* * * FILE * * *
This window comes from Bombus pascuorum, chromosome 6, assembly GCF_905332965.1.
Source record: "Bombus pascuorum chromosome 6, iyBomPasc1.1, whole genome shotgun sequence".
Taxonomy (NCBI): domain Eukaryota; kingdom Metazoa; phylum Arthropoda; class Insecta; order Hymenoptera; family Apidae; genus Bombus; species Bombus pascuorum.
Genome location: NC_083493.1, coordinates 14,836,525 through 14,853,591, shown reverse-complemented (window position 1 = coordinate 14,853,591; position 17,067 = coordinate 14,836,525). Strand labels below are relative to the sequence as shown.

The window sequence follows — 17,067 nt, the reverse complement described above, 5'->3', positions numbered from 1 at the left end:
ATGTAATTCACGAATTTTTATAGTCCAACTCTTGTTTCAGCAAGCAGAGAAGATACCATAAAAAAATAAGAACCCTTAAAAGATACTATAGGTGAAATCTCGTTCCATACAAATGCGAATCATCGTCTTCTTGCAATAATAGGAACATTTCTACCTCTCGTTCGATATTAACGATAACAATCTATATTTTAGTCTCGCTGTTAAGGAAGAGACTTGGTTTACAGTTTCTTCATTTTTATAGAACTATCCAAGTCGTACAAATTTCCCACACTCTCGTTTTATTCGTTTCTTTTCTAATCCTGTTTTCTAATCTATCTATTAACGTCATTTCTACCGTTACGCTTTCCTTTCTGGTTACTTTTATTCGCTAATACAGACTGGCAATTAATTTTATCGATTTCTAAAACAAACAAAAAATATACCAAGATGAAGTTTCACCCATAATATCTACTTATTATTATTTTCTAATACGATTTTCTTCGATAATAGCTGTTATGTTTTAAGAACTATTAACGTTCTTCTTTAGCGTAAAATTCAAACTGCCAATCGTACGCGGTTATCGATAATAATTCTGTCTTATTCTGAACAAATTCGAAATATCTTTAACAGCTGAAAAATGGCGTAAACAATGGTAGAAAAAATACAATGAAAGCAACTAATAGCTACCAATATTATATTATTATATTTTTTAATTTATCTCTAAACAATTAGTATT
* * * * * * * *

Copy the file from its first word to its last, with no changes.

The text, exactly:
This window comes from Bombus pascuorum, chromosome 6, assembly GCF_905332965.1.
Source record: "Bombus pascuorum chromosome 6, iyBomPasc1.1, whole genome shotgun sequence".
Taxonomy (NCBI): domain Eukaryota; kingdom Metazoa; phylum Arthropoda; class Insecta; order Hymenoptera; family Apidae; genus Bombus; species Bombus pascuorum.
Genome location: NC_083493.1, coordinates 14,836,525 through 14,853,591, shown reverse-complemented (window position 1 = coordinate 14,853,591; position 17,067 = coordinate 14,836,525). Strand labels below are relative to the sequence as shown.

The window sequence follows — 17,067 nt, the reverse complement described above, 5'->3', positions numbered from 1 at the left end:
ATGTAATTCACGAATTTTTATAGTCCAACTCTTGTTTCAGCAAGCAGAGAAGATACCATAAAAAAATAAGAACCCTTAAAAGATACTATAGGTGAAATCTCGTTCCATACAAATGCGAATCATCGTCTTCTTGCAATAATAGGAACATTTCTACCTCTCGTTCGATATTAACGATAACAATCTATATTTTAGTCTCGCTGTTAAGGAAGAGACTTGGTTTACAGTTTCTTCATTTTTATAGAACTATCCAAGTCGTACAAATTTCCCACACTCTCGTTTTATTCGTTTCTTTTCTAATCCTGTTTTCTAATCTATCTATTAACGTCATTTCTACCGTTACGCTTTCCTTTCTGGTTACTTTTATTCGCTAATACAGACTGGCAATTAATTTTATCGATTTCTAAAACAAACAAAAAATATACCAAGATGAAGTTTCACCCATAATATCTACTTATTATTATTTTCTAATACGATTTTCTTCGATAATAGCTGTTATGTTTTAAGAACTATTAACGTTCTTCTTTAGCGTAAAATTCAAACTGCCAATCGTACGCGGTTATCGATAATAATTCTGTCTTATTCTGAACAAATTCGAAATATCTTTAACAGCTGAAAAATGGCGTAAACAATGGTAGAAAAAATACAATGAAAGCAACTAATAGCTACCAATATTATATTATTATATTTTTTAATTTATCTCTAAACAATTAGTATT